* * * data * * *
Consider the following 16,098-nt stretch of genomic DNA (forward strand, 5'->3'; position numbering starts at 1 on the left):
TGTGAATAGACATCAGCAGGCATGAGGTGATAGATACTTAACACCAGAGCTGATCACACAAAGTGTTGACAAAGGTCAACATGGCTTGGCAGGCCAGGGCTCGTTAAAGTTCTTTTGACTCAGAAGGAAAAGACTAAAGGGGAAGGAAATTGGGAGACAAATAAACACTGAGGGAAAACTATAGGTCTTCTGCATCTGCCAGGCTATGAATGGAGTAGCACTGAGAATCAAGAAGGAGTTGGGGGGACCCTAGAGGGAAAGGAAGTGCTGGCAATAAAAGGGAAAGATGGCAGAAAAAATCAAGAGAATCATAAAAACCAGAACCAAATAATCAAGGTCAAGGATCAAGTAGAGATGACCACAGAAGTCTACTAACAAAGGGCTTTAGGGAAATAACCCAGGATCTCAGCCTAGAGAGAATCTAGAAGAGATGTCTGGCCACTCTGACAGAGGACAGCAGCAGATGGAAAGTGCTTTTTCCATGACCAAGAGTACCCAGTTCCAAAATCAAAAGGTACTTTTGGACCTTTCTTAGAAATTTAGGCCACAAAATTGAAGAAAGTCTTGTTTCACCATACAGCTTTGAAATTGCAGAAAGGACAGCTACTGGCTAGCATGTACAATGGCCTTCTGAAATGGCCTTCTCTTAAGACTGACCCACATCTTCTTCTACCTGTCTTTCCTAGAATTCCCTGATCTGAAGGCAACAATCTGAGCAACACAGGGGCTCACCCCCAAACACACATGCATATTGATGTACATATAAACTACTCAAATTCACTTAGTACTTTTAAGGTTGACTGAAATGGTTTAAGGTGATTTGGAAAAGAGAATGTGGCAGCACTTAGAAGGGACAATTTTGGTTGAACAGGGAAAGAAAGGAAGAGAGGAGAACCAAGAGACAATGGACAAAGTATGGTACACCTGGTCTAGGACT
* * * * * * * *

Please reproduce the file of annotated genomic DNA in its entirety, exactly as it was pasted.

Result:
Consider the following 16,098-nt stretch of genomic DNA (forward strand, 5'->3'; position numbering starts at 1 on the left):
TGTGAATAGACATCAGCAGGCATGAGGTGATAGATACTTAACACCAGAGCTGATCACACAAAGTGTTGACAAAGGTCAACATGGCTTGGCAGGCCAGGGCTCGTTAAAGTTCTTTTGACTCAGAAGGAAAAGACTAAAGGGGAAGGAAATTGGGAGACAAATAAACACTGAGGGAAAACTATAGGTCTTCTGCATCTGCCAGGCTATGAATGGAGTAGCACTGAGAATCAAGAAGGAGTTGGGGGGACCCTAGAGGGAAAGGAAGTGCTGGCAATAAAAGGGAAAGATGGCAGAAAAAATCAAGAGAATCATAAAAACCAGAACCAAATAATCAAGGTCAAGGATCAAGTAGAGATGACCACAGAAGTCTACTAACAAAGGGCTTTAGGGAAATAACCCAGGATCTCAGCCTAGAGAGAATCTAGAAGAGATGTCTGGCCACTCTGACAGAGGACAGCAGCAGATGGAAAGTGCTTTTTCCATGACCAAGAGTACCCAGTTCCAAAATCAAAAGGTACTTTTGGACCTTTCTTAGAAATTTAGGCCACAAAATTGAAGAAAGTCTTGTTTCACCATACAGCTTTGAAATTGCAGAAAGGACAGCTACTGGCTAGCATGTACAATGGCCTTCTGAAATGGCCTTCTCTTAAGACTGACCCACATCTTCTTCTACCTGTCTTTCCTAGAATTCCCTGATCTGAAGGCAACAATCTGAGCAACACAGGGGCTCACCCCCAAACACACATGCATATTGATGTACATATAAACTACTCAAATTCACTTAGTACTTTTAAGGTTGACTGAAATGGTTTAAGGTGATTTGGAAAAGAGAATGTGGCAGCACTTAGAAGGGACAATTTTGGTTGAACAGGGAAAGAAAGGAAGAGAGGAGAACCAAGAGACAATGGACAAAGTATGGTACACCTGGTCTAGGACT